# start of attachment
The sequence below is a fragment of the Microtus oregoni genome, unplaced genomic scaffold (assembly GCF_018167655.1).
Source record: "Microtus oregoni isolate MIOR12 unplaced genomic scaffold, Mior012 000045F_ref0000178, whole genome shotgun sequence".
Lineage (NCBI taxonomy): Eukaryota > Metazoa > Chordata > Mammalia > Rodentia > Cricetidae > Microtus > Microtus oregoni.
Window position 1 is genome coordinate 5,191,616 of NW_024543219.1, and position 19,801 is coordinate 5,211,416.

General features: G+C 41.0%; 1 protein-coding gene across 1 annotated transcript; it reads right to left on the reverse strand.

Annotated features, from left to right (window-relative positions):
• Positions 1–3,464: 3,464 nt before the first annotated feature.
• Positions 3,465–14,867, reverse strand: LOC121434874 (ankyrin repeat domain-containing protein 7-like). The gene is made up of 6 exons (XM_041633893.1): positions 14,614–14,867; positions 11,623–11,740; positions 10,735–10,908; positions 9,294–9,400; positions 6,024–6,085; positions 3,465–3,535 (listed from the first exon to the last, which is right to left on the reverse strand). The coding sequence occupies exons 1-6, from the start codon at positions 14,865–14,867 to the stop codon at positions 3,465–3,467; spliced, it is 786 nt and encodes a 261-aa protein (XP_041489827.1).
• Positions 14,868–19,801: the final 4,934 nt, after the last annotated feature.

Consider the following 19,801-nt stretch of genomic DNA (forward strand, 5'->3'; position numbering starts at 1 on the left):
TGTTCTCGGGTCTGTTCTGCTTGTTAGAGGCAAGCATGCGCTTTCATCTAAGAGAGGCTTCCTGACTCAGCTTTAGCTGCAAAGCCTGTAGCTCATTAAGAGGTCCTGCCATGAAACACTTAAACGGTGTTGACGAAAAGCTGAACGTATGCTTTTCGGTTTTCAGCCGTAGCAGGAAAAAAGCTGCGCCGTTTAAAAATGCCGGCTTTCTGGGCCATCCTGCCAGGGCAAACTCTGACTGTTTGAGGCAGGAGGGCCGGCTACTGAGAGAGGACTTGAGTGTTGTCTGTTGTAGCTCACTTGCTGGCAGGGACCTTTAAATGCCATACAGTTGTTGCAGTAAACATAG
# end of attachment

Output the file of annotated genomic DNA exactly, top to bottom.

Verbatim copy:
The sequence below is a fragment of the Microtus oregoni genome, unplaced genomic scaffold (assembly GCF_018167655.1).
Source record: "Microtus oregoni isolate MIOR12 unplaced genomic scaffold, Mior012 000045F_ref0000178, whole genome shotgun sequence".
Lineage (NCBI taxonomy): Eukaryota > Metazoa > Chordata > Mammalia > Rodentia > Cricetidae > Microtus > Microtus oregoni.
Window position 1 is genome coordinate 5,191,616 of NW_024543219.1, and position 19,801 is coordinate 5,211,416.

General features: G+C 41.0%; 1 protein-coding gene across 1 annotated transcript; it reads right to left on the reverse strand.

Annotated features, from left to right (window-relative positions):
• Positions 1–3,464: 3,464 nt before the first annotated feature.
• Positions 3,465–14,867, reverse strand: LOC121434874 (ankyrin repeat domain-containing protein 7-like). The gene is made up of 6 exons (XM_041633893.1): positions 14,614–14,867; positions 11,623–11,740; positions 10,735–10,908; positions 9,294–9,400; positions 6,024–6,085; positions 3,465–3,535 (listed from the first exon to the last, which is right to left on the reverse strand). The coding sequence occupies exons 1-6, from the start codon at positions 14,865–14,867 to the stop codon at positions 3,465–3,467; spliced, it is 786 nt and encodes a 261-aa protein (XP_041489827.1).
• Positions 14,868–19,801: the final 4,934 nt, after the last annotated feature.

Consider the following 19,801-nt stretch of genomic DNA (forward strand, 5'->3'; position numbering starts at 1 on the left):
TGTTCTCGGGTCTGTTCTGCTTGTTAGAGGCAAGCATGCGCTTTCATCTAAGAGAGGCTTCCTGACTCAGCTTTAGCTGCAAAGCCTGTAGCTCATTAAGAGGTCCTGCCATGAAACACTTAAACGGTGTTGACGAAAAGCTGAACGTATGCTTTTCGGTTTTCAGCCGTAGCAGGAAAAAAGCTGCGCCGTTTAAAAATGCCGGCTTTCTGGGCCATCCTGCCAGGGCAAACTCTGACTGTTTGAGGCAGGAGGGCCGGCTACTGAGAGAGGACTTGAGTGTTGTCTGTTGTAGCTCACTTGCTGGCAGGGACCTTTAAATGCCATACAGTTGTTGCAGTAAACATAG